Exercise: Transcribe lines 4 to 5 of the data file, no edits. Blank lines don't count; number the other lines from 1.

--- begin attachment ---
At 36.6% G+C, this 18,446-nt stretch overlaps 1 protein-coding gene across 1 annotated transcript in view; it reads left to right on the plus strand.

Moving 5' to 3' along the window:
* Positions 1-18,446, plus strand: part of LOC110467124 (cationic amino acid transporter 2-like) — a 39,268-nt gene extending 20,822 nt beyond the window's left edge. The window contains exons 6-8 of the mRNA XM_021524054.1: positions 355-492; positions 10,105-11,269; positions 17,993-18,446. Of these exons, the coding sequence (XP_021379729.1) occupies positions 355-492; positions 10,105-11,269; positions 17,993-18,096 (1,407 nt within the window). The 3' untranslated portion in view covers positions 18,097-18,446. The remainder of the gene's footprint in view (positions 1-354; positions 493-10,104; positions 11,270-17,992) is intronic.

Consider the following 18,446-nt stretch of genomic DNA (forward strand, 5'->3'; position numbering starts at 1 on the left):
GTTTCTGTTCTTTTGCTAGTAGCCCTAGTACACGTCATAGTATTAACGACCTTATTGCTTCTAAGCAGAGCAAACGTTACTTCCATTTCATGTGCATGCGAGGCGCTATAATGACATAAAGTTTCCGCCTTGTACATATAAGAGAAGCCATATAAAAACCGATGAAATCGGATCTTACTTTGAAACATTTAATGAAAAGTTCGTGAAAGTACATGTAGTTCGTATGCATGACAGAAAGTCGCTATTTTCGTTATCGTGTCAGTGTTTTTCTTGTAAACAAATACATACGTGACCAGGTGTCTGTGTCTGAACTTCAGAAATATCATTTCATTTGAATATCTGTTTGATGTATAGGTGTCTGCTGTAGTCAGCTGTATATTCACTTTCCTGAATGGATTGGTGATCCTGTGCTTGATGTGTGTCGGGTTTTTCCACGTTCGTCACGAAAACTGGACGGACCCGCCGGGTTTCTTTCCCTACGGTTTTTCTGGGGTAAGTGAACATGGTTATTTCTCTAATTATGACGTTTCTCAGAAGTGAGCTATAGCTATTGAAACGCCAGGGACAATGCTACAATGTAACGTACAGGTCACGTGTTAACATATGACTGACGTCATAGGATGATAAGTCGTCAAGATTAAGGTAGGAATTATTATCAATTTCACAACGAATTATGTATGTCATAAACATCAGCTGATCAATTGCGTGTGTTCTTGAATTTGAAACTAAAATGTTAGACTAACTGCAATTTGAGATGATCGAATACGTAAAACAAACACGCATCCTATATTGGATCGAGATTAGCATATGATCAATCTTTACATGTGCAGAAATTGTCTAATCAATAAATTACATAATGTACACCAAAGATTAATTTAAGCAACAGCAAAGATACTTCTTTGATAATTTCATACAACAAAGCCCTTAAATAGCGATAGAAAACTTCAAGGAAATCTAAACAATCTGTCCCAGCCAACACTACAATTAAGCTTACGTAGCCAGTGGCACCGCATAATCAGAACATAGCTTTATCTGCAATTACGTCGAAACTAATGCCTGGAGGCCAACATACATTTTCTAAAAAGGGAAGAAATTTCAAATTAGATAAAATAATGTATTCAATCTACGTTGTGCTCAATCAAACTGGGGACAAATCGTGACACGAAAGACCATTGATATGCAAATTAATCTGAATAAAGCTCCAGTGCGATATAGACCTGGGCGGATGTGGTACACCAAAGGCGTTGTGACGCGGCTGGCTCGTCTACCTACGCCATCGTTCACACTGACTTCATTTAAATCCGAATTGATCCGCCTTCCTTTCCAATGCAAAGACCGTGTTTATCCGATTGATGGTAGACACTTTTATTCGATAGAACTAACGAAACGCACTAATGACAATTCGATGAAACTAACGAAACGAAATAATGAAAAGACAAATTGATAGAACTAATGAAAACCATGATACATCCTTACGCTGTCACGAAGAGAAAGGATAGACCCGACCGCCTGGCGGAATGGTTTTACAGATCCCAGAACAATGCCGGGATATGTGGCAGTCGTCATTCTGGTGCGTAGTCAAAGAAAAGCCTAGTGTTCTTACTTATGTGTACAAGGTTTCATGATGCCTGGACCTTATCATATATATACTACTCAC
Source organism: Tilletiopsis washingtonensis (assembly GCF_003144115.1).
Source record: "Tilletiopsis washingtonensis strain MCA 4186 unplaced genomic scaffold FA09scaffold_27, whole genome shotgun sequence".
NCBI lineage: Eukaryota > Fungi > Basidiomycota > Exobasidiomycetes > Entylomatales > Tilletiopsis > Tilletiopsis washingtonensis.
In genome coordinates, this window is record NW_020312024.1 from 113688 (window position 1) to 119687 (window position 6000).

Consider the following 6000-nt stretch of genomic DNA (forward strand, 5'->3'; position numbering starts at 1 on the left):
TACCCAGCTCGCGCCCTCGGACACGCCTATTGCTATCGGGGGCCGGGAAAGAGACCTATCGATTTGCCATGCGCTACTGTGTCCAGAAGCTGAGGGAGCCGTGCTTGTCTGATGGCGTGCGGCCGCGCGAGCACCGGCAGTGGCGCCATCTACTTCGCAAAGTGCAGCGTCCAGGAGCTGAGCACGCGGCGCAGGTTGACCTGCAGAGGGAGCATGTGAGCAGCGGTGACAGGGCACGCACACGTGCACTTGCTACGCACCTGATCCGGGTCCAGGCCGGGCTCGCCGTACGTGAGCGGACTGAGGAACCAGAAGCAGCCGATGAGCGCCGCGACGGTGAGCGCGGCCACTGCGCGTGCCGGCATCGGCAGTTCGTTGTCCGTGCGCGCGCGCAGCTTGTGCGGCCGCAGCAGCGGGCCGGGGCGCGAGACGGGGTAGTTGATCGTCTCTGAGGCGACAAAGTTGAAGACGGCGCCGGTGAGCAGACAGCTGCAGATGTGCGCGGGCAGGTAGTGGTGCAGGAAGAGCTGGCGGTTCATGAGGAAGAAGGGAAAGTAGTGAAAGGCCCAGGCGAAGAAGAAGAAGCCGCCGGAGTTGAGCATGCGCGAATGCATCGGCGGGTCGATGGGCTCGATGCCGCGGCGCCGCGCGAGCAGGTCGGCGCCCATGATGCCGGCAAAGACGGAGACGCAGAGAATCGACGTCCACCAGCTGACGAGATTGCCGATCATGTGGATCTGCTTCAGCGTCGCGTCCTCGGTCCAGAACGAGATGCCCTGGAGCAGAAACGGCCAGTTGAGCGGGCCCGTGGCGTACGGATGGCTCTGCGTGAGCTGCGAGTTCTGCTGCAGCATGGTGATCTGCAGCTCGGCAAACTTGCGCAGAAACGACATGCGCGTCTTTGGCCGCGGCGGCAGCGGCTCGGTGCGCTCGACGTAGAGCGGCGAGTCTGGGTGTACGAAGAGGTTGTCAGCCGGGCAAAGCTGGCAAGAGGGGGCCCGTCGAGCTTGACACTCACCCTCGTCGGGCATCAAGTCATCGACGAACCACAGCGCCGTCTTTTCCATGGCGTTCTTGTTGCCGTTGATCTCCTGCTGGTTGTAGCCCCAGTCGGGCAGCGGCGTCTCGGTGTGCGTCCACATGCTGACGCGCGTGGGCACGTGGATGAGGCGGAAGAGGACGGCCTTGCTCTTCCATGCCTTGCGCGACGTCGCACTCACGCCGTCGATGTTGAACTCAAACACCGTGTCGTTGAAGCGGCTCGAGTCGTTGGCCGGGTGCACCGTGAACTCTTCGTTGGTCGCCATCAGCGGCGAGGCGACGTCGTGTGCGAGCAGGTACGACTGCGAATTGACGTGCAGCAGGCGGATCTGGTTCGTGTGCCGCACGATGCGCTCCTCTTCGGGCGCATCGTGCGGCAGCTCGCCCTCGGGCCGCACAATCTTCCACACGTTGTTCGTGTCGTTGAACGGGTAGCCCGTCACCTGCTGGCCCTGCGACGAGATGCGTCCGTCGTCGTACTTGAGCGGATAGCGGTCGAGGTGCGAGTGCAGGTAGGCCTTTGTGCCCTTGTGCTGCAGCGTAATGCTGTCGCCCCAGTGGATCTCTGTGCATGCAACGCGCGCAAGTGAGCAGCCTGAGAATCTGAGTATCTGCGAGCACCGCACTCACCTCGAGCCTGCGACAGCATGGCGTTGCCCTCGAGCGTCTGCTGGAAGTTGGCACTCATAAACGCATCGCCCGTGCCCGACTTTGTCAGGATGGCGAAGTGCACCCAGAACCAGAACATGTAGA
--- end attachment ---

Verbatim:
Consider the following 18,446-nt stretch of genomic DNA (forward strand, 5'->3'; position numbering starts at 1 on the left):
GTTTCTGTTCTTTTGCTAGTAGCCCTAGTACACGTCATAGTATTAACGACCTTATTGCTTCTAAGCAGAGCAAACGTTACTTCCATTTCATGTGCATGCGAGGCGCTATAATGACATAAAGTTTCCGCCTTGTACATATAAGAGAAGCCATATAAAAACCGATGAAATCGGATCTTACTTTGAAACATTTAATGAAAAGTTCGTGAAAGTACATGTAGTTCGTATGCATGACAGAAAGTCGCTATTTTCGTTATCGTGTCAGTGTTTTTCTTGTAAACAAATACATACGTGACCAGGTGTCTGTGTCTGAACTTCAGAAATATCATTTCATTTGAATATCTGTTTGATGTATAGGTGTCTGCTGTAGTCAGCTGTATATTCACTTTCCTGAATGGATTGGTGATCCTGTGCTTGATGTGTGTCGGGTTTTTCCACGTTCGTCACGAAAACTGGACGGACCCGCCGGGTTTCTTTCCCTACGGTTTTTCTGGGGTAAGTGAACATGGTTATTTCTCTAATTATGACGTTTCTCAGAAGTGAGCTATAGCTATTGAAACGCCAGGGACAATGCTACAATGTAACGTACAGGTCACGTGTTAACATATGACTGACGTCATAGGATGATAAGTCGTCAAGATTAAGGTAGGAATTATTATCAATTTCACAACGAATTATGTATGTCATAAACATCAGCTGATCAATTGCGTGTGTTCTTGAATTTGAAACTAAAATGTTAGACTAACTGCAATTTGAGATGATCGAATACGTAAAACAAACACGCATCCTATATTGGATCGAGATTAGCATATGATCAATCTTTACATGTGCAGAAATTGTCTAATCAATAAATTACATAATGTACACCAAAGATTAATTTAAGCAACAGCAAAGATACTTCTTTGATAATTTCATACAACAAAGCCCTTAAATAGCGATAGAAAACTTCAAGGAAATCTAAACAATCTGTCCCAGCCAACACTACAATTAAGCTTACGTAGCCAGTGGCACCGCATAATCAGAACATAGCTTTATCTGCAATTACGTCGAAACTAATGCCTGGAGGCCAACATACATTTTCTAAAAAGGGAAGAAATTTCAAATTAGATAAAATAATGTATTCAATCTACGTTGTGCTCAATCAAACTGGGGACAAATCGTGACACGAAAGACCATTGATATGCAAATTAATCTGAATAAAGCTCCAGTGCGATATAGACCTGGGCGGATGTGGTACACCAAAGGCGTTGTGACGCGGCTGGCTCGTCTACCTACGCCATCGTTCACACTGACTTCATTTAAATCCGAATTGATCCGCCTTCCTTTCCAATGCAAAGACCGTGTTTATCCGATTGATGGTAGACACTTTTATTCGATAGAACTAACGAAACGCACTAATGACAATTCGATGAAACTAACGAAACGAAATAATGAAAAGACAAATTGATAGAACTAATGAAAACCATGATACATCCTTACGCTGTCACGAAGAGAAAGGATAGACCCGACCGCCTGGCGGAATGGTTTTACAGATCCCAGAACAATGCCGGGATATGTGGCAGTCGTCATTCTGGTGCGTAGTCAAAGAAAAGCCTAGTGTTCTTACTTATGTGTACAAGGTTTCATGATGCCTGGACCTTATCATATATATACTACTCAC